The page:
Henry Moore was a marine and landscape painter, watercolourist and etcher. He came from a Yorkshire family of painters. His father William Moore was a portrait and landscape painter and his oldest brother Edwin Moore was a watercolourist and teacher, William Junior a landscape painter and teacher, John Collingham Moore a child portraitist, and landscape and genre painter who worked in Rome with the 'Etruscan school', and his youngest brother Albert Joseph Moore an important painter and pastellist of the Aesthetic Movement. Henry Moore had fourteen brothers and sisters in all. He married Mary Bollans.
Moore studied under his father, as well as at the York School of Design and Royal Academy Schools. His early works, landscapes and rural scenes, show the influence of the Pre-Raphaelites and the teachings of Ruskin. He and his brothers used to make sketching trips into the country in order to study nature first hand. In 1857 he turned to marine painting for which he made his name. His seascapes are often compared to those of J. C. Hook but his technique was closer to that of William MacTaggart. With his fluid brushwork and bold colouring, he attempted to capture something of the movement of the waves and the mood of the open sea.
Moore was an active exhibitor, showing in London from 1853 to 1895 at the Royal Academy, Royal Institute of Oil Painters, Royal Water Colour Society, British Institution, Grosvenor Gallery, New Gallery, Fine Art Society, Dudley Gallery, Baillie Gallery, Arthur Tooth and Sons Gallery, Agnew and Sons Gallery and Society of British Artists, a society which elected Whistler its President in 1886. He also exhibited at the Royal Society of Artists in Birmingham, Glasgow Institute of the Fine Arts, Royal Hibernian Society, Royal Scottish Academy, Walker Art Gallery in Liverpool, Leicester Gallery and Manchester City Art Gallery, as well as in numerous European venues. His Cats Paws off the Land was bought by the Chantrey Bequest in 1885. He joined the membership of the Royal Water Colour Society in 1880 and of the Royal Institute of Oil Painters in 1883. In 1885 he was elected an Associate of the Royal Academy, becoming a full member in 1893. He was also a member of The Arts Club from 1881 to 1895.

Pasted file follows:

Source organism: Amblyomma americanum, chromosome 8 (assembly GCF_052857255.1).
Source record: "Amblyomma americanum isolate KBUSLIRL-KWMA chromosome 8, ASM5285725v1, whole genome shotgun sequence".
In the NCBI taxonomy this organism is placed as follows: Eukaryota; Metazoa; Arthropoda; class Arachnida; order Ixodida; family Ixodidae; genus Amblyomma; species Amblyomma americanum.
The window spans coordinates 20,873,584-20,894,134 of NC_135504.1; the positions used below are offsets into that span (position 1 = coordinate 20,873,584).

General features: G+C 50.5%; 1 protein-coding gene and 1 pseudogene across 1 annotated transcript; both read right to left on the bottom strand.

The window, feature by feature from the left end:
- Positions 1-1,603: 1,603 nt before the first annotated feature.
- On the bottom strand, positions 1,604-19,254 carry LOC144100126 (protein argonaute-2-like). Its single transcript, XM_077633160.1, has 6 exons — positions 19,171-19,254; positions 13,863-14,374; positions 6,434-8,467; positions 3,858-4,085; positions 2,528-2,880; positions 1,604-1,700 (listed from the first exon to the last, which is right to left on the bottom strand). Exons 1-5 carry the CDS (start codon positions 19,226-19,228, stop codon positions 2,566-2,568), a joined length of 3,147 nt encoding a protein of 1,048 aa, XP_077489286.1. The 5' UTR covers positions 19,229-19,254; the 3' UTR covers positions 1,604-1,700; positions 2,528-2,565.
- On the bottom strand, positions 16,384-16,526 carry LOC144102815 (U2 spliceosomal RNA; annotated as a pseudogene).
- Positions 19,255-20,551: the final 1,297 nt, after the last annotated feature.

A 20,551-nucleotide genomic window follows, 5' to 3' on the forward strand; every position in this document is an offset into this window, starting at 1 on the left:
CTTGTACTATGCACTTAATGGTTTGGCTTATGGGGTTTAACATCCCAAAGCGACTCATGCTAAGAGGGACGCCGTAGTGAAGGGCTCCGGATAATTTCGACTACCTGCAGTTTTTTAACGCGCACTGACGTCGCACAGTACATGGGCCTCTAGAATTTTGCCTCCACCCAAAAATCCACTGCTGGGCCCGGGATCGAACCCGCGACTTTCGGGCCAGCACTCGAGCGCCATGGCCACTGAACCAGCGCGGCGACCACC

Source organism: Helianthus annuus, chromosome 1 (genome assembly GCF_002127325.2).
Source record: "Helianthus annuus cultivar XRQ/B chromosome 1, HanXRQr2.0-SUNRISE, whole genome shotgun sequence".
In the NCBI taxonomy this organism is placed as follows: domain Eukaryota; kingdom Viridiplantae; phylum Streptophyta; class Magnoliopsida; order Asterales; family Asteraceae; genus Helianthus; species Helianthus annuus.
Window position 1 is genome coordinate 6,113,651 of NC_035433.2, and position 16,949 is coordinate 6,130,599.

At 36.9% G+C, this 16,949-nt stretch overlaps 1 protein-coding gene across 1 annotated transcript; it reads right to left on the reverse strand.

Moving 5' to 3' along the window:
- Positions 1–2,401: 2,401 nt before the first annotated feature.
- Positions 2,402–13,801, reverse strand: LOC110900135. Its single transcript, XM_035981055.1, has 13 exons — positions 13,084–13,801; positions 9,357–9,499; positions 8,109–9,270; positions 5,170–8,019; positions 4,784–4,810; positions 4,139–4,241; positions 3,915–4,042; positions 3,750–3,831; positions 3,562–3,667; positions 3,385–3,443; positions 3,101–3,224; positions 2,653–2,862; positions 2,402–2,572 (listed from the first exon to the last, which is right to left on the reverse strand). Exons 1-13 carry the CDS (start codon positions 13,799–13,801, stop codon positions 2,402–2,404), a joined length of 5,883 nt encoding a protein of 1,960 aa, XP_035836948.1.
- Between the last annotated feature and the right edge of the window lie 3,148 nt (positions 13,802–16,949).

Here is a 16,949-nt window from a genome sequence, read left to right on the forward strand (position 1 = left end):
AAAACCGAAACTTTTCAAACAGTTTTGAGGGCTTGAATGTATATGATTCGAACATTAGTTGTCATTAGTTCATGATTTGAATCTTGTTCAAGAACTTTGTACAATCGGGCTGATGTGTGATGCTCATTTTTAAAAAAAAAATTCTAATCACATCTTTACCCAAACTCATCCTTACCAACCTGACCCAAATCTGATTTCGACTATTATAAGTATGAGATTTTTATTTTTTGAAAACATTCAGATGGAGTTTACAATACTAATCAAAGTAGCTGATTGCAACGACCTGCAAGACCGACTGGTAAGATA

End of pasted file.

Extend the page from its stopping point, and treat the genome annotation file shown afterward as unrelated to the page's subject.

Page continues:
Whistler saw Moore as a rival in his painting of subjectless seascapes (see for example Arrangement in blue and silver - The Great Sea m1043). The Clearness after Rain (1887; Private Collection) gained Moore the Légion d'honneur at the Exposition Universelle in Paris in 1889. However, according to the Pennells, Moore told G. A. Holmes that Whistler 'put more atmosphere in his pictures than any man living'. F. G. Prange mentions to Whistler in December 1893 that Moore was helping him to arrange an exhibition of the work of his late brother Albert Moore (GUW #05038).
Pennell, Elizabeth Robins, and Joseph Pennell, The Life of James McNeill Whistler, 2 vols, London and Philadelphia, 1908 ; Bénézit, E., Dictionnaire des Peintres, Sculpteurs ,Dessinateurs et Graveurs, 8 vols, Paris, 1956-61; Wood, Christopher, The Dictionary of Victorian Painters, Woodbridge, 1971; Johnson, J., and A. Gruetzner, The Dictionary of British Artists 1880-1940, Woodbridge, 1980; Maas, Jeremy, The Victorian Art World in Photographs, London, 1984 ; Dorment, Richard, and Margaret F. MacDonald, James McNeill Whistler, Tate, London, 1994; Morgan, Hilary, 'Moore', The Grove Dictionary of Art Online, ed. L. Macy.